Performance rating is relative. If, for instance, 17 of us are students in a class, you don’t expect all of us to perform at the same level. Somebody must come first, another second, third, last and so on. But you don’t blame anybody for that because our brains, backgrounds, creativity, education, experience, exposure, etc, are different. Some are gifted and creative, while others are not. Political patronage was also the reason behind some of the appointments, ab initio, that is, the need to carry along those who supported the campaign to ensure the victory of the ruling party. There are people who also worked for the party, who are equally good or even better than those who got appointed but missed out. So, strategically, the governor has to strike a balance between merit and patronage to ensure that nobody is left behind by the Rescue Train.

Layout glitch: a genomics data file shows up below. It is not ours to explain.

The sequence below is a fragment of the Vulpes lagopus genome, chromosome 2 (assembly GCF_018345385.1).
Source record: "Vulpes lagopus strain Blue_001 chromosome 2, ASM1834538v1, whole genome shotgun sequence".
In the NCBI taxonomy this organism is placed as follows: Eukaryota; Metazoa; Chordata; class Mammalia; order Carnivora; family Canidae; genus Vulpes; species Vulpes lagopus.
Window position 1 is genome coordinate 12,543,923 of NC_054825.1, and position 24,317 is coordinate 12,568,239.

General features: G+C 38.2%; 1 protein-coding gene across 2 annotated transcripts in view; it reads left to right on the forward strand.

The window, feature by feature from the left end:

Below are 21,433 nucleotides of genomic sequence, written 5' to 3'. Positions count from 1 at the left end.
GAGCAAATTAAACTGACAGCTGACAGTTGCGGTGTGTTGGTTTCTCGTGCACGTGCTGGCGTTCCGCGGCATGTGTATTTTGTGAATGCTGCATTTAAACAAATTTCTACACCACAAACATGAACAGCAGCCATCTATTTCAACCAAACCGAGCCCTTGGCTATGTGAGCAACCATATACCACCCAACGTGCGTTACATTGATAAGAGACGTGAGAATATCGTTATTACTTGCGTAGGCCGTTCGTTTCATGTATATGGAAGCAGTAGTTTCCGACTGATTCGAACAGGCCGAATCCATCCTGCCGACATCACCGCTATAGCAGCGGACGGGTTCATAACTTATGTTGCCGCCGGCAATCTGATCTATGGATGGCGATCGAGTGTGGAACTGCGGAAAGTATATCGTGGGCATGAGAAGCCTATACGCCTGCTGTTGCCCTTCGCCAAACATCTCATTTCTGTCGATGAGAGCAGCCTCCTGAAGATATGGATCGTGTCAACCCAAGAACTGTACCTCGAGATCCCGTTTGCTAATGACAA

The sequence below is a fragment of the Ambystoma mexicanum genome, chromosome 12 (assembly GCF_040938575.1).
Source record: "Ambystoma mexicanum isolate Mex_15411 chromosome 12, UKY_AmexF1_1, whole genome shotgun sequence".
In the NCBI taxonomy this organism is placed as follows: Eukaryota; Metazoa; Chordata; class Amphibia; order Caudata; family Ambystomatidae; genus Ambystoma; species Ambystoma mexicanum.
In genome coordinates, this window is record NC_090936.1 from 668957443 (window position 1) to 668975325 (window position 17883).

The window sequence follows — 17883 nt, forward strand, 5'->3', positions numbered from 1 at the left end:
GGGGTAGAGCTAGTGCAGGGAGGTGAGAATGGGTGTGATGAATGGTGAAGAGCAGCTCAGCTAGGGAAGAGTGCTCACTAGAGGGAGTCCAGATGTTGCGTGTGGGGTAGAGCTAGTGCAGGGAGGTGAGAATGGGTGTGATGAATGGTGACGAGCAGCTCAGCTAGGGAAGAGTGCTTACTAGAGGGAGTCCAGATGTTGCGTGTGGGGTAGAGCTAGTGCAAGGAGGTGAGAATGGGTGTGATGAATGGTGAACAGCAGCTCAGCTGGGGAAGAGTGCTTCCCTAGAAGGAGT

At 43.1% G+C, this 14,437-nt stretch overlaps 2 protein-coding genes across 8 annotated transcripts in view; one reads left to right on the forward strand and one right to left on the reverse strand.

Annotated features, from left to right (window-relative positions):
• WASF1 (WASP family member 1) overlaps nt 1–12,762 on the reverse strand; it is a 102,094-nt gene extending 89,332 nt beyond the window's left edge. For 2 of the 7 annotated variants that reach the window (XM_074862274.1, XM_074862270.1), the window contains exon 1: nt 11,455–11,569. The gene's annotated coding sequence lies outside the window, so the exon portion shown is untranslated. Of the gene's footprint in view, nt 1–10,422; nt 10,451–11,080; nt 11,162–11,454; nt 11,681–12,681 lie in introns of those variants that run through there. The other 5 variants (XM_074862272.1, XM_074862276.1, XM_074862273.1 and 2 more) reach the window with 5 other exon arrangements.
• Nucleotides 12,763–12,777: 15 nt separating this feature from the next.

The governor’s media team has also been criticised as comprising of square pegs in round holes. Will this be addressed in the new dispensation?

The change that the governor wants to bring about is holistic in dimension and revolutionary in nature, so the information management aspect is just one out of a plethora of others. Call it the Lalong Revolution, if you like! In this digital age, information and communication is key to positively projecting government’s policies and programs to the public. You can’t take that for granted, especially with the advent of the Social Media, which allows for fake news and hate speech to fly out at the speed of light with devastating consequences. If the media managers are not professionally, proactively, savvy enough to do their job, then there’s trouble in the horizon.